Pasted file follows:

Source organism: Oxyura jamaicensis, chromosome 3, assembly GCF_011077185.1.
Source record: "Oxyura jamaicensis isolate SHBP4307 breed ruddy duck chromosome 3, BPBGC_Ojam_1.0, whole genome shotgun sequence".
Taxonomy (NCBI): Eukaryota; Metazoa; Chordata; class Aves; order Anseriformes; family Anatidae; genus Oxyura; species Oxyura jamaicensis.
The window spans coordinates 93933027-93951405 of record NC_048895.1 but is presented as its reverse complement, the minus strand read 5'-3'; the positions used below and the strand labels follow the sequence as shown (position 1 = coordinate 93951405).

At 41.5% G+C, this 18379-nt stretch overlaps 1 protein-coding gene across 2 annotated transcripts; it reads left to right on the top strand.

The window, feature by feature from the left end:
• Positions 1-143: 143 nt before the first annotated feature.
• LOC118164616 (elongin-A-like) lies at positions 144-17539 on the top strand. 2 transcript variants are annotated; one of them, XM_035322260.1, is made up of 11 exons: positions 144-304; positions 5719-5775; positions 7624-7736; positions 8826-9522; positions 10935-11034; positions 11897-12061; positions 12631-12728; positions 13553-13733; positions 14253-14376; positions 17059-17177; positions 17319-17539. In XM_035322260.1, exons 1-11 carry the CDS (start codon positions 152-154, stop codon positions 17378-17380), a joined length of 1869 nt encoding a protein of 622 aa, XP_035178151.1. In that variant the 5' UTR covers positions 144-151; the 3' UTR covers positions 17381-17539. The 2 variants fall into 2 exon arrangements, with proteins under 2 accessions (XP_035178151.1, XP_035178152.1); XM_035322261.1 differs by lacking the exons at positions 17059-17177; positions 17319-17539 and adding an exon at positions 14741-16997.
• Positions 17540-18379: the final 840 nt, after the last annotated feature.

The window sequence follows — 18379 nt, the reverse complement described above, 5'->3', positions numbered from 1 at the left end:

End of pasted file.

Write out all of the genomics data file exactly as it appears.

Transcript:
Source organism: Oxyura jamaicensis, chromosome 3, assembly GCF_011077185.1.
Source record: "Oxyura jamaicensis isolate SHBP4307 breed ruddy duck chromosome 3, BPBGC_Ojam_1.0, whole genome shotgun sequence".
Taxonomy (NCBI): Eukaryota; Metazoa; Chordata; class Aves; order Anseriformes; family Anatidae; genus Oxyura; species Oxyura jamaicensis.
The window spans coordinates 93933027-93951405 of record NC_048895.1 but is presented as its reverse complement, the minus strand read 5'-3'; the positions used below and the strand labels follow the sequence as shown (position 1 = coordinate 93951405).

At 41.5% G+C, this 18379-nt stretch overlaps 1 protein-coding gene across 2 annotated transcripts; it reads left to right on the top strand.

The window, feature by feature from the left end:
• Positions 1-143: 143 nt before the first annotated feature.
• LOC118164616 (elongin-A-like) lies at positions 144-17539 on the top strand. 2 transcript variants are annotated; one of them, XM_035322260.1, is made up of 11 exons: positions 144-304; positions 5719-5775; positions 7624-7736; positions 8826-9522; positions 10935-11034; positions 11897-12061; positions 12631-12728; positions 13553-13733; positions 14253-14376; positions 17059-17177; positions 17319-17539. In XM_035322260.1, exons 1-11 carry the CDS (start codon positions 152-154, stop codon positions 17378-17380), a joined length of 1869 nt encoding a protein of 622 aa, XP_035178151.1. In that variant the 5' UTR covers positions 144-151; the 3' UTR covers positions 17381-17539. The 2 variants fall into 2 exon arrangements, with proteins under 2 accessions (XP_035178151.1, XP_035178152.1); XM_035322261.1 differs by lacking the exons at positions 17059-17177; positions 17319-17539 and adding an exon at positions 14741-16997.
• Positions 17540-18379: the final 840 nt, after the last annotated feature.

The window sequence follows — 18379 nt, the reverse complement described above, 5'->3', positions numbered from 1 at the left end: